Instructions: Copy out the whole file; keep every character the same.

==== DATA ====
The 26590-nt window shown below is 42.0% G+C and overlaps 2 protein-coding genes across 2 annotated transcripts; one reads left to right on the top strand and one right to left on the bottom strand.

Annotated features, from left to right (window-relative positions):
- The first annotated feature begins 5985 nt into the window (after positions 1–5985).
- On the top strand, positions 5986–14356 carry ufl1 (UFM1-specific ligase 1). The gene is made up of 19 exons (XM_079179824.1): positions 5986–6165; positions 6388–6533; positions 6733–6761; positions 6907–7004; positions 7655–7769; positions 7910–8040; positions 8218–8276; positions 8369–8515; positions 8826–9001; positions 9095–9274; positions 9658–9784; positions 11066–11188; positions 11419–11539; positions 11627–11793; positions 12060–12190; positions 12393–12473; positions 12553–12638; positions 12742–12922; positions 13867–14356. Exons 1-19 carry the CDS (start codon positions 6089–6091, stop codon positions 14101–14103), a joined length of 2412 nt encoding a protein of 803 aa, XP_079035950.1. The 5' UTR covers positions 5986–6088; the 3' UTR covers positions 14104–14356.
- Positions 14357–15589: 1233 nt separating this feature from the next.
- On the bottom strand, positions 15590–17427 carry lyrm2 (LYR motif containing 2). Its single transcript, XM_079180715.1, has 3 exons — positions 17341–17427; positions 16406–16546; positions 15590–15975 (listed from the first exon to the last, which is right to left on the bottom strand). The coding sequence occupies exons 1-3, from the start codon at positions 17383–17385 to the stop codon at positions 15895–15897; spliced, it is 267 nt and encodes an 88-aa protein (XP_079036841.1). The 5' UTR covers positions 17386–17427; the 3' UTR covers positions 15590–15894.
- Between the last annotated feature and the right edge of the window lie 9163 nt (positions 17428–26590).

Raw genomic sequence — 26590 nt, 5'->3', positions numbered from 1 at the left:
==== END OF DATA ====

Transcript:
The 26590-nt window shown below is 42.0% G+C and overlaps 2 protein-coding genes across 2 annotated transcripts; one reads left to right on the top strand and one right to left on the bottom strand.

Annotated features, from left to right (window-relative positions):
- The first annotated feature begins 5985 nt into the window (after positions 1–5985).
- On the top strand, positions 5986–14356 carry ufl1 (UFM1-specific ligase 1). The gene is made up of 19 exons (XM_079179824.1): positions 5986–6165; positions 6388–6533; positions 6733–6761; positions 6907–7004; positions 7655–7769; positions 7910–8040; positions 8218–8276; positions 8369–8515; positions 8826–9001; positions 9095–9274; positions 9658–9784; positions 11066–11188; positions 11419–11539; positions 11627–11793; positions 12060–12190; positions 12393–12473; positions 12553–12638; positions 12742–12922; positions 13867–14356. Exons 1-19 carry the CDS (start codon positions 6089–6091, stop codon positions 14101–14103), a joined length of 2412 nt encoding a protein of 803 aa, XP_079035950.1. The 5' UTR covers positions 5986–6088; the 3' UTR covers positions 14104–14356.
- Positions 14357–15589: 1233 nt separating this feature from the next.
- On the bottom strand, positions 15590–17427 carry lyrm2 (LYR motif containing 2). Its single transcript, XM_079180715.1, has 3 exons — positions 17341–17427; positions 16406–16546; positions 15590–15975 (listed from the first exon to the last, which is right to left on the bottom strand). The coding sequence occupies exons 1-3, from the start codon at positions 17383–17385 to the stop codon at positions 15895–15897; spliced, it is 267 nt and encodes an 88-aa protein (XP_079036841.1). The 5' UTR covers positions 17386–17427; the 3' UTR covers positions 15590–15894.
- Between the last annotated feature and the right edge of the window lie 9163 nt (positions 17428–26590).

Raw genomic sequence — 26590 nt, 5'->3', positions numbered from 1 at the left: